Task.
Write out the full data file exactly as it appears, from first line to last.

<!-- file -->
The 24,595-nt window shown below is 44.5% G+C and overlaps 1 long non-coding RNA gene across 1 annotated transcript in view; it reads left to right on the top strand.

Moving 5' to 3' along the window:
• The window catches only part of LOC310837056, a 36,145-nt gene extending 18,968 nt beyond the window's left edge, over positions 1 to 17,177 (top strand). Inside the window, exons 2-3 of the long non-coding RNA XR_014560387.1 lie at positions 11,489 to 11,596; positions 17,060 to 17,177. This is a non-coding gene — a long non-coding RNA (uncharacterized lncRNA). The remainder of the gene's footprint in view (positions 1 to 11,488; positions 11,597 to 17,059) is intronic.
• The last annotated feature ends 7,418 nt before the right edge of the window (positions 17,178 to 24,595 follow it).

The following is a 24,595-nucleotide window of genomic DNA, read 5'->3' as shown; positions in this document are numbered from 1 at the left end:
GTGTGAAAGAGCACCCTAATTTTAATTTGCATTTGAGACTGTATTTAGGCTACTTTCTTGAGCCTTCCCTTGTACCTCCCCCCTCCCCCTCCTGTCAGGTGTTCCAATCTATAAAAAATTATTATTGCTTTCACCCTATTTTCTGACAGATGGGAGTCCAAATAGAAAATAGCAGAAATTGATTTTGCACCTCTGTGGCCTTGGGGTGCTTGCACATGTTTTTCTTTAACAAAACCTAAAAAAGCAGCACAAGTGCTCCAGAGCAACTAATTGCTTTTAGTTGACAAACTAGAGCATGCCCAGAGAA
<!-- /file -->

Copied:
The 24,595-nt window shown below is 44.5% G+C and overlaps 1 long non-coding RNA gene across 1 annotated transcript in view; it reads left to right on the top strand.

Moving 5' to 3' along the window:
• The window catches only part of LOC310837056, a 36,145-nt gene extending 18,968 nt beyond the window's left edge, over positions 1 to 17,177 (top strand). Inside the window, exons 2-3 of the long non-coding RNA XR_014560387.1 lie at positions 11,489 to 11,596; positions 17,060 to 17,177. This is a non-coding gene — a long non-coding RNA (uncharacterized lncRNA). The remainder of the gene's footprint in view (positions 1 to 11,488; positions 11,597 to 17,059) is intronic.
• The last annotated feature ends 7,418 nt before the right edge of the window (positions 17,178 to 24,595 follow it).

The following is a 24,595-nucleotide window of genomic DNA, read 5'->3' as shown; positions in this document are numbered from 1 at the left end:
GTGTGAAAGAGCACCCTAATTTTAATTTGCATTTGAGACTGTATTTAGGCTACTTTCTTGAGCCTTCCCTTGTACCTCCCCCCTCCCCCTCCTGTCAGGTGTTCCAATCTATAAAAAATTATTATTGCTTTCACCCTATTTTCTGACAGATGGGAGTCCAAATAGAAAATAGCAGAAATTGATTTTGCACCTCTGTGGCCTTGGGGTGCTTGCACATGTTTTTCTTTAACAAAACCTAAAAAAGCAGCACAAGTGCTCCAGAGCAACTAATTGCTTTTAGTTGACAAACTAGAGCATGCCCAGAGAA